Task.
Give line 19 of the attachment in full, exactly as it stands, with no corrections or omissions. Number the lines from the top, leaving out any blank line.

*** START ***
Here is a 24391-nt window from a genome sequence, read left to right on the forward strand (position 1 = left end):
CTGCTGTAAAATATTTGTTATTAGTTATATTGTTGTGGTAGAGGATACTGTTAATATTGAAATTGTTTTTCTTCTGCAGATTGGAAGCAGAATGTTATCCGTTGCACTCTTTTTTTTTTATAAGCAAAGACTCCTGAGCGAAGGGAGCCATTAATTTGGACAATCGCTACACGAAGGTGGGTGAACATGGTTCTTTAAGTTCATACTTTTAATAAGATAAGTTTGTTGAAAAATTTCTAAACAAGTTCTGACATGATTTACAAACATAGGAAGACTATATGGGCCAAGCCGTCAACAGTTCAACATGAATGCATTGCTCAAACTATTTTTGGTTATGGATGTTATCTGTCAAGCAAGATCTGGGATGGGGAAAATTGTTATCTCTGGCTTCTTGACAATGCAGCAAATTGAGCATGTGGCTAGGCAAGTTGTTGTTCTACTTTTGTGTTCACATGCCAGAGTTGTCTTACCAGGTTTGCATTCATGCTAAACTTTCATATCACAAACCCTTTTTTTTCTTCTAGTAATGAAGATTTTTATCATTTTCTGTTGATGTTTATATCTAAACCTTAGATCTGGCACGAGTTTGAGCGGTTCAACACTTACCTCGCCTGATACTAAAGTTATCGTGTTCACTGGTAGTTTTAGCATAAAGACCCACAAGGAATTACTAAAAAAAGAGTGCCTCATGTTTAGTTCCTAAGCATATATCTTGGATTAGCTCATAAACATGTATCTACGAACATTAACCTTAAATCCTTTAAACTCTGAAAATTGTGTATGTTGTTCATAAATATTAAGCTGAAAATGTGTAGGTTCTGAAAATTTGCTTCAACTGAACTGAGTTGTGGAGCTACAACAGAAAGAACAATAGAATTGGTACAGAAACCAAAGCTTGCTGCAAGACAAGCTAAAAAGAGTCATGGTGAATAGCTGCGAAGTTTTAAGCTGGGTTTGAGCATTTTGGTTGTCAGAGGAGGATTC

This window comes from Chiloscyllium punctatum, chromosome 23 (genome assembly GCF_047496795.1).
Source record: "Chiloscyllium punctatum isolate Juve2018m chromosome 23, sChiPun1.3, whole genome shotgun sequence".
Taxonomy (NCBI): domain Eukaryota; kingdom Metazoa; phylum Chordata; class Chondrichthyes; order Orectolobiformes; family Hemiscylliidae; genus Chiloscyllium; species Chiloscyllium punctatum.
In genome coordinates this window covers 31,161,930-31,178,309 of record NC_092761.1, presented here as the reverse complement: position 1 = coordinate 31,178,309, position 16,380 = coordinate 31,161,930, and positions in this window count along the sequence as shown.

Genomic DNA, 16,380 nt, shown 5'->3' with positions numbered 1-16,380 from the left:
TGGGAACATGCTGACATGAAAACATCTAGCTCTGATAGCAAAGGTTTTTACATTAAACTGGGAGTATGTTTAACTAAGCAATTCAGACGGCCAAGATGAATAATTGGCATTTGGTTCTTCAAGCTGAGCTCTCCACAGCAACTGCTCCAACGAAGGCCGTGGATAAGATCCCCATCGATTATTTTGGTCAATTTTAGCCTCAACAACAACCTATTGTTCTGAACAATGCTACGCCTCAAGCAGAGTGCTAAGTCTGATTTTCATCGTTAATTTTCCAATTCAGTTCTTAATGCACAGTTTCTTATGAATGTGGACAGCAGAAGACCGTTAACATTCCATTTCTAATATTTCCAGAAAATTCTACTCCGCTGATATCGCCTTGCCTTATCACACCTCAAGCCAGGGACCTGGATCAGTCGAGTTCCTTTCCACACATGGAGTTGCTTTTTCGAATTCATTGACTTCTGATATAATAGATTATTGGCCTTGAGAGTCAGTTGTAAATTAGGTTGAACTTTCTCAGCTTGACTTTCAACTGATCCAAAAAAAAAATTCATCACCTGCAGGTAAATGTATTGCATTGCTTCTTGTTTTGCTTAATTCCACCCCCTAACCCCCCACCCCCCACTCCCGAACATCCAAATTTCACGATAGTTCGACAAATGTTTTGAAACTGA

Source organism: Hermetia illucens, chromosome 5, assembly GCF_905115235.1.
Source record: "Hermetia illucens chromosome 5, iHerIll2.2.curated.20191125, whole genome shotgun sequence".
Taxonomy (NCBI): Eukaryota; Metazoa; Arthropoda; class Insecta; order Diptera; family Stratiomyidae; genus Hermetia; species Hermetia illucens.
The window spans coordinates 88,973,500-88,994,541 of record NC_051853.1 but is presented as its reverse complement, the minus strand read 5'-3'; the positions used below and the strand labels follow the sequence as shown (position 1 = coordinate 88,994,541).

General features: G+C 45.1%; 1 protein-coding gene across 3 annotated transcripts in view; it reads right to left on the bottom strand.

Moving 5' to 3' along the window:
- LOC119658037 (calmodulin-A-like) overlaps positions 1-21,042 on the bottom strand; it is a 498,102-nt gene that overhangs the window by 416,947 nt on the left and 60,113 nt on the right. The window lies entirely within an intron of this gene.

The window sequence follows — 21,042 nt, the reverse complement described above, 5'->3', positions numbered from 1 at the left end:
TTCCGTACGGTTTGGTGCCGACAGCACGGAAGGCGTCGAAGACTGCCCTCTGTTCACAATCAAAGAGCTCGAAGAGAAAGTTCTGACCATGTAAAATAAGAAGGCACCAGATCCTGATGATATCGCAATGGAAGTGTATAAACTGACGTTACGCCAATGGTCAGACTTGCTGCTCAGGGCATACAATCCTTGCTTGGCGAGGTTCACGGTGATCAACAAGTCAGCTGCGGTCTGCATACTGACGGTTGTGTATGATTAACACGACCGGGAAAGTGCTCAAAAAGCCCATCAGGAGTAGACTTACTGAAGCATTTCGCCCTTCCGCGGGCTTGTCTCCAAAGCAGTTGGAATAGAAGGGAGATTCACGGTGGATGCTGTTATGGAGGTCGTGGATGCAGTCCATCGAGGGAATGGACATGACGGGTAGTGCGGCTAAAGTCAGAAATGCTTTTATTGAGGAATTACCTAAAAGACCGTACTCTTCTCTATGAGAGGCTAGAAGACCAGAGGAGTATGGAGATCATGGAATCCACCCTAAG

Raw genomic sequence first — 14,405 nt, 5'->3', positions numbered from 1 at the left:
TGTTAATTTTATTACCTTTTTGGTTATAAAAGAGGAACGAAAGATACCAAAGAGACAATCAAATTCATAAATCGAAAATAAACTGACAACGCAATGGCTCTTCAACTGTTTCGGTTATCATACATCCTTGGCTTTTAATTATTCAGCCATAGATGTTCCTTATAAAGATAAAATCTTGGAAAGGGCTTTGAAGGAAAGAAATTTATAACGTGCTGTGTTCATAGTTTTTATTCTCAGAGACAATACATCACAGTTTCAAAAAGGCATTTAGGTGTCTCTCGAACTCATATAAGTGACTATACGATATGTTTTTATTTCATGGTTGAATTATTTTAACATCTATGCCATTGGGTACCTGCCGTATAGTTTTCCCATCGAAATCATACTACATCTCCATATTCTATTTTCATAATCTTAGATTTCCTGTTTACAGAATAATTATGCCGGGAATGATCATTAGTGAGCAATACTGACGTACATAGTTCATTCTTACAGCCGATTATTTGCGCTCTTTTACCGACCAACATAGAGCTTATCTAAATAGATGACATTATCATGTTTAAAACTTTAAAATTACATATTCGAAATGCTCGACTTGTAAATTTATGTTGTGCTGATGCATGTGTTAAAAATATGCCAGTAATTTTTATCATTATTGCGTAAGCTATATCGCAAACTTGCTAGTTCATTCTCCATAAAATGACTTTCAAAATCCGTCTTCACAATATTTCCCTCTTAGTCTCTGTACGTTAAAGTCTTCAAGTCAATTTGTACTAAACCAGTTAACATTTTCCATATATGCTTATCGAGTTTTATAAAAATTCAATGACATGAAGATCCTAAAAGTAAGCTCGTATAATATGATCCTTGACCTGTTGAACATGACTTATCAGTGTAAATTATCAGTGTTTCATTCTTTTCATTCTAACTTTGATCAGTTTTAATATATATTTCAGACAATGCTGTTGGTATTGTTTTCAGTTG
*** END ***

TGTTAATTTTATTACCTTTTTGGTTATAAAAGAGGAACGAAAGATACCAAAGAGACAATCAAATTCATAAATCGAAAATAAACTGACAACGCAATGGCTCTTCAACTGTTTCGGTTATCATACATCCTTGGCTTTTAATTATTCAGCCATAGATGTTCCTTATAAAGATAAAATCTTGGAAAGGGCTTTGAAGGAAAGAAATTTATAACGTGCTGTGTTCATAGTTTTTATTCTCAGAGACAATACATCACAGTTTCAAAAAGGCATTTAGGTGTCTCTCGAACTCATATAAGTGACTATACGATATGTTTTTATTTCATGGTTGAATTATTTTAACATCTATGCCATTGGGTACCTGCCGTATAGTTTTCCCATCGAAATCATACTACATCTCCATATTCTATTTTCATAATCTTAGATTTCCTGTTTACAGAATAATTATGCCGGGAATGATCATTAGTGAGCAATACTGACGTACATAGTTCATTCTTACAGCCGATTATTTGCGCTCTTTTACCGACCAACATAGAGCTTATCTAAATAGATGACATTATCATGTTTAAAACTTTAAAATTACATATTCGAAATGCTCGACTTGTAAATTTATGTTGTGCTGATGCATGTGTTAAAAATATGCCAGTAATTTTTATCATTATTGCGTAAGCTATATCGCAAACTTGCTAGTTCATTCTCCATAAAATGACTTTCAAAATCCGTCTTCACAATATTTCCCTCTTAGTCTCTGTACGTTAAAGTCTTCAAGTCAATTTGTACTAAACCAGTTAACATTTTCCATATATGCTTATCGAGTTTTATAAAAATTCAATGACATGAAGATCCTAAAAGTAAGCTCGTATAATATGATCCTTGACCTGTTGAACATGACTTATCAGTGTAAATTATCAGTGTTTCATTCTTTTCATTCTAACTTTGATCAGTTTTAATATATATTTCAGACAATGCTGTTGGTATTGTTTTCAGTTG